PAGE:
The “reversal of fortunes” in life expectancy saw rapid diffusion, going from largely limited to Appalachia and the Southwest in 2000 to nationwide by 2015. The unprecedented 20-year difference in life expectancy between the healthiest and least healthy counties is largely explained by socioeconomic factors correlated with race/ethnicity, behavioral and metabolic risk, and health care access. These indicators are the most recent evidence of a long-term process of decline: a multidecade rise in income inequality and economic shocks stemming from deindustrialization and social safety net cuts. The 2008 financial crisis along with austerity measures and other neoliberal policies have further eroded physical and mental well-being.
It's an excellent piece that looks at the data on structural factors behind other forms of substance use (e.g., alcoholism), issues of racism, and the inability of the current U.S. health care system to adequately address the problem. It urges a human-centered approach to the problem and says that we should "focus on suffering."

More #opendata highlights: @CDCgov's 500 Cities project!

Thursday, January 11, 2018

The 500 Cities project was featured in Data is Plural this week!
Local health metrics.The CDC’s 500 Cities Project provides “city and census tract-level data, obtained using small area estimation methods, for 27 chronic disease measures for the 500 largest American cities.” The metrics range from cancer prevalence to binge drinking to dental health to undersleeping. The latest data release was published in December and covers more than 28,000 Census tracts.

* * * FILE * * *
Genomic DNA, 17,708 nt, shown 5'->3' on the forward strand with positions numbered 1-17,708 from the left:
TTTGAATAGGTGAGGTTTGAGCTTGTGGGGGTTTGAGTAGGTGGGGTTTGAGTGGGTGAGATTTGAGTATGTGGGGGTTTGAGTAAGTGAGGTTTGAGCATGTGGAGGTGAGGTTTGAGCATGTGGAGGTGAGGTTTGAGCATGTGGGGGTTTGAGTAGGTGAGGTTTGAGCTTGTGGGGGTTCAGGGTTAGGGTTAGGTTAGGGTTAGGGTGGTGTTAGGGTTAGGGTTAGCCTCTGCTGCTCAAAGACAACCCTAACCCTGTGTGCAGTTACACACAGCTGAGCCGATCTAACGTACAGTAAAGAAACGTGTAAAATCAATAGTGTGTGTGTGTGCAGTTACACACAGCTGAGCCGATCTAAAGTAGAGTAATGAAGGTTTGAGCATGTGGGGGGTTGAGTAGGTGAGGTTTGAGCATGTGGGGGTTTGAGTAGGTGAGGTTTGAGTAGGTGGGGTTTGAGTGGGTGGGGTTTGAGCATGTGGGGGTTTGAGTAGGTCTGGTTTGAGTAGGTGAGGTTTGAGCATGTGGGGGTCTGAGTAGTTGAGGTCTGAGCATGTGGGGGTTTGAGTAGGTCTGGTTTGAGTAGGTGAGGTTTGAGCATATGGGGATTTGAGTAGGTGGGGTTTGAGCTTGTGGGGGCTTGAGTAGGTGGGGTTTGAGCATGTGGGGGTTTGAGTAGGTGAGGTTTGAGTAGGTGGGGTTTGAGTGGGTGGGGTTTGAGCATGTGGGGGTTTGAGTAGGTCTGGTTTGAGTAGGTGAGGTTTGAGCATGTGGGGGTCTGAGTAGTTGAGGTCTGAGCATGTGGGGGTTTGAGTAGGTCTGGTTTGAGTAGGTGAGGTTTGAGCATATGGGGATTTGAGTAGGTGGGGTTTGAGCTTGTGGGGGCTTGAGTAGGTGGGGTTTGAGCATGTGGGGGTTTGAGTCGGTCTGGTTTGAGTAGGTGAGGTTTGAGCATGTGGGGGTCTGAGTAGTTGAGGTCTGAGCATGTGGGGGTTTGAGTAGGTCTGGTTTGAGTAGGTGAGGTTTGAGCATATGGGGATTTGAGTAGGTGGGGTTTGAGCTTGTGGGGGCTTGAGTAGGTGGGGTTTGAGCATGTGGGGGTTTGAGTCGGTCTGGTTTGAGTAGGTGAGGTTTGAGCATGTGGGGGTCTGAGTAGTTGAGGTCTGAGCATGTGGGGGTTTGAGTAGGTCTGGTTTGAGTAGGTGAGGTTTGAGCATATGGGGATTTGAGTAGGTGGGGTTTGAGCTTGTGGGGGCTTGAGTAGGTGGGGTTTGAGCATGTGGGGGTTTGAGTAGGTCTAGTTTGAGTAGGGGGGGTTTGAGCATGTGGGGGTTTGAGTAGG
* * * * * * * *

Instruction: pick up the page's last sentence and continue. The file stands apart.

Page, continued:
I'm irrationally excited about this initiative and the potential for discovery in the data. So much so that I mentioned it in an upcoming installment of an open data series I am working on for Cadence Group.

#Opendata highlights: Mammographies

Tuesday, January 9, 2018

The very last edition of Data is plural in 2017 featured an improved database of mammographies, overhauled by researchers at Stanford:
A better mammography database. The Digital Database for Screening Mammography was first released two decades ago, in 1997. It contains data and images from 2,620 mammographies — a mix of normal, benign, and malignant cases. In a Scientific Data article published last week, a team of Stanford University researchers describe a series of improvements they’ve made to the original database; their Curated Breast Imaging Subset of DDSM has modernized the database’s image formatting, added detailed “region-of-interest” annotations, and converted the metadata into CSV files.
This one hit home for me because my mother's sister goes in for surgery today for a lump they found in her mammary duct. Va com Deus, Tia.